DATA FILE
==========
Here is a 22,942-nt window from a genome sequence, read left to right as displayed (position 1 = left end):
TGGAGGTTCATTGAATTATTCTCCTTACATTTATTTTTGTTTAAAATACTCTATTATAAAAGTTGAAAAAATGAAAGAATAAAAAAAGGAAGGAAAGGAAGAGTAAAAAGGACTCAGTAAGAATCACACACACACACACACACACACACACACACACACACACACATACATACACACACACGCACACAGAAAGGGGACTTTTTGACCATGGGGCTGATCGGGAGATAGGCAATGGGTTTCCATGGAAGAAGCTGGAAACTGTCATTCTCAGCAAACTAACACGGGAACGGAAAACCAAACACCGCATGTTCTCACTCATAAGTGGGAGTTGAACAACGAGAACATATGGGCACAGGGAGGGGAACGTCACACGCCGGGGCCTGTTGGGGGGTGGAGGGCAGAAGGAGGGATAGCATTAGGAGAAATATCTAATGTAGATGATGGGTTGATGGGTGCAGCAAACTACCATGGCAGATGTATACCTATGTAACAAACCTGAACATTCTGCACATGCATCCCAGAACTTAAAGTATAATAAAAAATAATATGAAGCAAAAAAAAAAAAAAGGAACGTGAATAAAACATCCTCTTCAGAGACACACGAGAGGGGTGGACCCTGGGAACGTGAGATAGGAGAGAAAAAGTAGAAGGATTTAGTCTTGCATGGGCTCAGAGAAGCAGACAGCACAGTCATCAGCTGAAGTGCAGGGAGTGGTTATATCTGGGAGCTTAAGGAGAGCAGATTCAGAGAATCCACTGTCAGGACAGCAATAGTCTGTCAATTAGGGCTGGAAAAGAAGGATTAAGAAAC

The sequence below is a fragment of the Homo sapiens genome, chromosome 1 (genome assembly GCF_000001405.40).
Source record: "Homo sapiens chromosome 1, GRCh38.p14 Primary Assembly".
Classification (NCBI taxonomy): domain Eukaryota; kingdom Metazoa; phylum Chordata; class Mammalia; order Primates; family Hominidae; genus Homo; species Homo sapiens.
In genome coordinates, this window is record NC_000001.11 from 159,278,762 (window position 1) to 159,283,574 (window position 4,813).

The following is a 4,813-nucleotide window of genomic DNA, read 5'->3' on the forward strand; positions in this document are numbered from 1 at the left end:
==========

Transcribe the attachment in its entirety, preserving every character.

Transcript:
Here is a 22,942-nt window from a genome sequence, read left to right as displayed (position 1 = left end):
TGGAGGTTCATTGAATTATTCTCCTTACATTTATTTTTGTTTAAAATACTCTATTATAAAAGTTGAAAAAATGAAAGAATAAAAAAAGGAAGGAAAGGAAGAGTAAAAAGGACTCAGTAAGAATCACACACACACACACACACACACACACACACACACACACACATACATACACACACACGCACACAGAAAGGGGACTTTTTGACCATGGGGCTGATCGGGAGATAGGCAATGGGTTTCCATGGAAGAAGCTGGAAACTGTCATTCTCAGCAAACTAACACGGGAACGGAAAACCAAACACCGCATGTTCTCACTCATAAGTGGGAGTTGAACAACGAGAACATATGGGCACAGGGAGGGGAACGTCACACGCCGGGGCCTGTTGGGGGGTGGAGGGCAGAAGGAGGGATAGCATTAGGAGAAATATCTAATGTAGATGATGGGTTGATGGGTGCAGCAAACTACCATGGCAGATGTATACCTATGTAACAAACCTGAACATTCTGCACATGCATCCCAGAACTTAAAGTATAATAAAAAATAATATGAAGCAAAAAAAAAAAAAAGGAACGTGAATAAAACATCCTCTTCAGAGACACACGAGAGGGGTGGACCCTGGGAACGTGAGATAGGAGAGAAAAAGTAGAAGGATTTAGTCTTGCATGGGCTCAGAGAAGCAGACAGCACAGTCATCAGCTGAAGTGCAGGGAGTGGTTATATCTGGGAGCTTAAGGAGAGCAGATTCAGAGAATCCACTGTCAGGACAGCAATAGTCTGTCAATTAGGGCTGGAAAAGAAGGATTAAGAAAC

The sequence below is a fragment of the Homo sapiens genome, chromosome 1 (genome assembly GCF_000001405.40).
Source record: "Homo sapiens chromosome 1, GRCh38.p14 Primary Assembly".
Classification (NCBI taxonomy): domain Eukaryota; kingdom Metazoa; phylum Chordata; class Mammalia; order Primates; family Hominidae; genus Homo; species Homo sapiens.
In genome coordinates, this window is record NC_000001.11 from 159,278,762 (window position 1) to 159,283,574 (window position 4,813).

The following is a 4,813-nucleotide window of genomic DNA, read 5'->3' on the forward strand; positions in this document are numbered from 1 at the left end: